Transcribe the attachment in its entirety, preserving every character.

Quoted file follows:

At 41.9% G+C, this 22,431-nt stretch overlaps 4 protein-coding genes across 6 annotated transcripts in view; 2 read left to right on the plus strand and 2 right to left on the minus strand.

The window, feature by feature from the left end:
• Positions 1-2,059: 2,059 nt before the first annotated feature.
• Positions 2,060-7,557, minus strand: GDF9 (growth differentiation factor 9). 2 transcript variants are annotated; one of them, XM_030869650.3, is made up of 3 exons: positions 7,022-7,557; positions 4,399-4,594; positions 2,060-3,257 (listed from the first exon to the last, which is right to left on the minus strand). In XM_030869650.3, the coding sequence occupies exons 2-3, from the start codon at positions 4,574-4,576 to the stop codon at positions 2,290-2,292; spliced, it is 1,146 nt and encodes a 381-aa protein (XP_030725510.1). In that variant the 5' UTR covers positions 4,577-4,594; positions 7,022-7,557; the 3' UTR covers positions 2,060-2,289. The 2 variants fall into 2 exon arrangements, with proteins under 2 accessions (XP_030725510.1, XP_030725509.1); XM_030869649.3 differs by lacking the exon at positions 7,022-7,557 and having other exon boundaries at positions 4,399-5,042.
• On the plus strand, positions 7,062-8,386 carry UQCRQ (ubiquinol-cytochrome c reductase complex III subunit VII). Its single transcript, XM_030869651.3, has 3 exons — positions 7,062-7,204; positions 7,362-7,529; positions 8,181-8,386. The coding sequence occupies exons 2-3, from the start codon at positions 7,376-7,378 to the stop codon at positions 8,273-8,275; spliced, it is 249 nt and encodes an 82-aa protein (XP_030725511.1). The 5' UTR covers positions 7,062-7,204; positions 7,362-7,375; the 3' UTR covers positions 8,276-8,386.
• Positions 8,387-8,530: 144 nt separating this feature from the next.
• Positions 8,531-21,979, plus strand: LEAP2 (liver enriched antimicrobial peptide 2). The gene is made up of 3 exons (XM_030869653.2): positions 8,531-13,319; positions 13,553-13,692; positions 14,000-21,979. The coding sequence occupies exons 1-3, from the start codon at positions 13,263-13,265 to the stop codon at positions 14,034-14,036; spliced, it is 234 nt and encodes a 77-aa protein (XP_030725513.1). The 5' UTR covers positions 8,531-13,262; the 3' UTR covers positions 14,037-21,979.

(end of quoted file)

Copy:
At 41.9% G+C, this 22,431-nt stretch overlaps 4 protein-coding genes across 6 annotated transcripts in view; 2 read left to right on the plus strand and 2 right to left on the minus strand.

The window, feature by feature from the left end:
• Positions 1-2,059: 2,059 nt before the first annotated feature.
• Positions 2,060-7,557, minus strand: GDF9 (growth differentiation factor 9). 2 transcript variants are annotated; one of them, XM_030869650.3, is made up of 3 exons: positions 7,022-7,557; positions 4,399-4,594; positions 2,060-3,257 (listed from the first exon to the last, which is right to left on the minus strand). In XM_030869650.3, the coding sequence occupies exons 2-3, from the start codon at positions 4,574-4,576 to the stop codon at positions 2,290-2,292; spliced, it is 1,146 nt and encodes a 381-aa protein (XP_030725510.1). In that variant the 5' UTR covers positions 4,577-4,594; positions 7,022-7,557; the 3' UTR covers positions 2,060-2,289. The 2 variants fall into 2 exon arrangements, with proteins under 2 accessions (XP_030725510.1, XP_030725509.1); XM_030869649.3 differs by lacking the exon at positions 7,022-7,557 and having other exon boundaries at positions 4,399-5,042.
• On the plus strand, positions 7,062-8,386 carry UQCRQ (ubiquinol-cytochrome c reductase complex III subunit VII). Its single transcript, XM_030869651.3, has 3 exons — positions 7,062-7,204; positions 7,362-7,529; positions 8,181-8,386. The coding sequence occupies exons 2-3, from the start codon at positions 7,376-7,378 to the stop codon at positions 8,273-8,275; spliced, it is 249 nt and encodes an 82-aa protein (XP_030725511.1). The 5' UTR covers positions 7,062-7,204; positions 7,362-7,375; the 3' UTR covers positions 8,276-8,386.
• Positions 8,387-8,530: 144 nt separating this feature from the next.
• Positions 8,531-21,979, plus strand: LEAP2 (liver enriched antimicrobial peptide 2). The gene is made up of 3 exons (XM_030869653.2): positions 8,531-13,319; positions 13,553-13,692; positions 14,000-21,979. The coding sequence occupies exons 1-3, from the start codon at positions 13,263-13,265 to the stop codon at positions 14,034-14,036; spliced, it is 234 nt and encodes a 77-aa protein (XP_030725513.1). The 5' UTR covers positions 8,531-13,262; the 3' UTR covers positions 14,037-21,979.